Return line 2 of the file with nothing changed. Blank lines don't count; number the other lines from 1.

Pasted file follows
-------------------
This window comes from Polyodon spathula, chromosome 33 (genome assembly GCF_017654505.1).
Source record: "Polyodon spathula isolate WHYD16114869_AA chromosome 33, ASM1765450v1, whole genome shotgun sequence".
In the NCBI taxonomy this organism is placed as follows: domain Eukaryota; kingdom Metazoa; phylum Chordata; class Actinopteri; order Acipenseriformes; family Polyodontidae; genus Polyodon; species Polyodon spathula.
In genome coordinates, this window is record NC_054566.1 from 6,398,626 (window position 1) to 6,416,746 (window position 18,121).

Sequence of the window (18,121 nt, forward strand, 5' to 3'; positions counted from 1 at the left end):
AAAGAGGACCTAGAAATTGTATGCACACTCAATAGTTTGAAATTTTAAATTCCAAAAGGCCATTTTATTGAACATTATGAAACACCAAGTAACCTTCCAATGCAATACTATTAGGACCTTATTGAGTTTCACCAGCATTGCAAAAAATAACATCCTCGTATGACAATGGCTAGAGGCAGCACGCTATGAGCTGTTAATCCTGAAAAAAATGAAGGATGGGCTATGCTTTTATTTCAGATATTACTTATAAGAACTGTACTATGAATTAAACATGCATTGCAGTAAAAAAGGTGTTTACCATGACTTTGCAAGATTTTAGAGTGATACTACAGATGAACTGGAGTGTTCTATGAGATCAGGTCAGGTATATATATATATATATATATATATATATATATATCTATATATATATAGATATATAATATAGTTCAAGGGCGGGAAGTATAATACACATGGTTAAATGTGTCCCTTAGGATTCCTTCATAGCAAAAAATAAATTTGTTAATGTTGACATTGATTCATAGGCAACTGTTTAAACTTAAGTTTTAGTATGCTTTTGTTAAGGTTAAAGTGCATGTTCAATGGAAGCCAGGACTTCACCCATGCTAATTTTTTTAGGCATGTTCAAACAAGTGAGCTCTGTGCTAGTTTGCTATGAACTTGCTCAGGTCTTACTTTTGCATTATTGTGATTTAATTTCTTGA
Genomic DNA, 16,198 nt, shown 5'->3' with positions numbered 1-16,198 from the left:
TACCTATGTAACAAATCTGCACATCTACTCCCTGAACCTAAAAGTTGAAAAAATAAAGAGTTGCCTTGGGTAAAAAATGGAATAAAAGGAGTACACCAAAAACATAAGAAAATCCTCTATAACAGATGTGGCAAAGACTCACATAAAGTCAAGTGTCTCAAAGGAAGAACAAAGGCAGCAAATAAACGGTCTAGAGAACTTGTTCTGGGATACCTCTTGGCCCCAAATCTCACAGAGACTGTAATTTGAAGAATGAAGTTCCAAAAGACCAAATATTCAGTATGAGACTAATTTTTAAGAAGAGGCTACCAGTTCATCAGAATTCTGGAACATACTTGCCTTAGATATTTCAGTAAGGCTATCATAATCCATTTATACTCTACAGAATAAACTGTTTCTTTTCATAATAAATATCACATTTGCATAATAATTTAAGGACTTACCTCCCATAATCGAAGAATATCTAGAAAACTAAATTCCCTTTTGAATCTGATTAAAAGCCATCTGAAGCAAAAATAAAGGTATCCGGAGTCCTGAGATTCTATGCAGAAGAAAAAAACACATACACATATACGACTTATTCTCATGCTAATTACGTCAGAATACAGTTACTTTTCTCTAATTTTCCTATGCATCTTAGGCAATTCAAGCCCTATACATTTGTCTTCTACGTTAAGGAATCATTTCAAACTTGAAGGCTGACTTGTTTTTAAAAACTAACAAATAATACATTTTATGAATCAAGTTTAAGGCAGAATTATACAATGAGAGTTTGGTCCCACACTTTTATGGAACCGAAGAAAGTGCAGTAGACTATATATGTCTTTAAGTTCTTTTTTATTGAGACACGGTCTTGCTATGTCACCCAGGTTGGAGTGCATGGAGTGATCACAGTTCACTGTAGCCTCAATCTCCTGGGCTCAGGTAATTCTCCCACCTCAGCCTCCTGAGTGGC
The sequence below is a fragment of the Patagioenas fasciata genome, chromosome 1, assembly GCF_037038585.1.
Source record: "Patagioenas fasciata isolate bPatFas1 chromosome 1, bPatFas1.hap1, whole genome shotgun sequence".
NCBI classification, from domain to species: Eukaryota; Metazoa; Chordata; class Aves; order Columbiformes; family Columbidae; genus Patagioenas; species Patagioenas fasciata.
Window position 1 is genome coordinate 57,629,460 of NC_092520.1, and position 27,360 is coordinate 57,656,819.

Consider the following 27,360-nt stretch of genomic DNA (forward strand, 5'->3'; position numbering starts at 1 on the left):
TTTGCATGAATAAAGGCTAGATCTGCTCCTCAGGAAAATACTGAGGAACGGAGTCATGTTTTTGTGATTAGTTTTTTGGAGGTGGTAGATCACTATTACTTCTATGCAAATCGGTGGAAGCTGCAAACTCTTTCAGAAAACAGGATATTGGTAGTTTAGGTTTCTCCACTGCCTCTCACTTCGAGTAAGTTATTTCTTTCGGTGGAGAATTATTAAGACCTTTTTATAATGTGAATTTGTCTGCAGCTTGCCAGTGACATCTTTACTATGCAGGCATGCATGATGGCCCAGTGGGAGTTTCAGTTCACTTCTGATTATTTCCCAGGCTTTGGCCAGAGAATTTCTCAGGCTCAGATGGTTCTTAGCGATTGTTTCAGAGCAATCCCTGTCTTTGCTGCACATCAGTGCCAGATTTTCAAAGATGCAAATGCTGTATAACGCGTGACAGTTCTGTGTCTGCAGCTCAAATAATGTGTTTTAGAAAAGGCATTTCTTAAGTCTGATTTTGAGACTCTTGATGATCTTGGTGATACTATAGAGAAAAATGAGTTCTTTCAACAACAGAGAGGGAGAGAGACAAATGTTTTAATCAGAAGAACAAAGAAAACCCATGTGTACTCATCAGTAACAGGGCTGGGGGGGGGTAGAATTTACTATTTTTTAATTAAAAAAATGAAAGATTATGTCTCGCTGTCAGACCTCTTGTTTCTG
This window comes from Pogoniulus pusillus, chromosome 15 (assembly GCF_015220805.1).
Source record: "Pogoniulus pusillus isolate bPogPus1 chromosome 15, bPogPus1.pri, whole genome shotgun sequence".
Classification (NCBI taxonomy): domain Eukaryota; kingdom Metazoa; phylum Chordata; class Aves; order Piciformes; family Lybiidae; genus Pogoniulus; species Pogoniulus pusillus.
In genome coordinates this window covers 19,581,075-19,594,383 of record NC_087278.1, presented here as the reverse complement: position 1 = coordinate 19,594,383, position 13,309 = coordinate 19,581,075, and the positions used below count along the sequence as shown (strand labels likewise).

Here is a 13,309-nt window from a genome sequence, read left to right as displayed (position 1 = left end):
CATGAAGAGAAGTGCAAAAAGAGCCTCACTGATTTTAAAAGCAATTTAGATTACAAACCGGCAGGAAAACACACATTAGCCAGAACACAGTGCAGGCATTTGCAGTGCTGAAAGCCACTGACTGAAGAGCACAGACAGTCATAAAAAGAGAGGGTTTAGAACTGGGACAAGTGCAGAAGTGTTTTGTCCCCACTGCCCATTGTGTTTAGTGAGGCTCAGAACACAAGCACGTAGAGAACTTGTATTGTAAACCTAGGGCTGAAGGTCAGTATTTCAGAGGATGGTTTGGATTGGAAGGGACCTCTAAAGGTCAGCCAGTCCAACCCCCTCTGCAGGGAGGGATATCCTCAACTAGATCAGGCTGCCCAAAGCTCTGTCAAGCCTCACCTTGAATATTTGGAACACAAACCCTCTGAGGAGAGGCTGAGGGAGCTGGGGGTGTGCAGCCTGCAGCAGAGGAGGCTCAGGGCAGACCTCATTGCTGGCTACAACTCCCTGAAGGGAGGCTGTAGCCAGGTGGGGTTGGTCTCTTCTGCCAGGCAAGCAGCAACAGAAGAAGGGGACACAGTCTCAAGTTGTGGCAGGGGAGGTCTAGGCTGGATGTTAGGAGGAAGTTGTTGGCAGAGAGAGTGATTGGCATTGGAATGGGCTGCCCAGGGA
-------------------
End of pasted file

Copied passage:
Source record: "Polyodon spathula isolate WHYD16114869_AA chromosome 33, ASM1765450v1, whole genome shotgun sequence".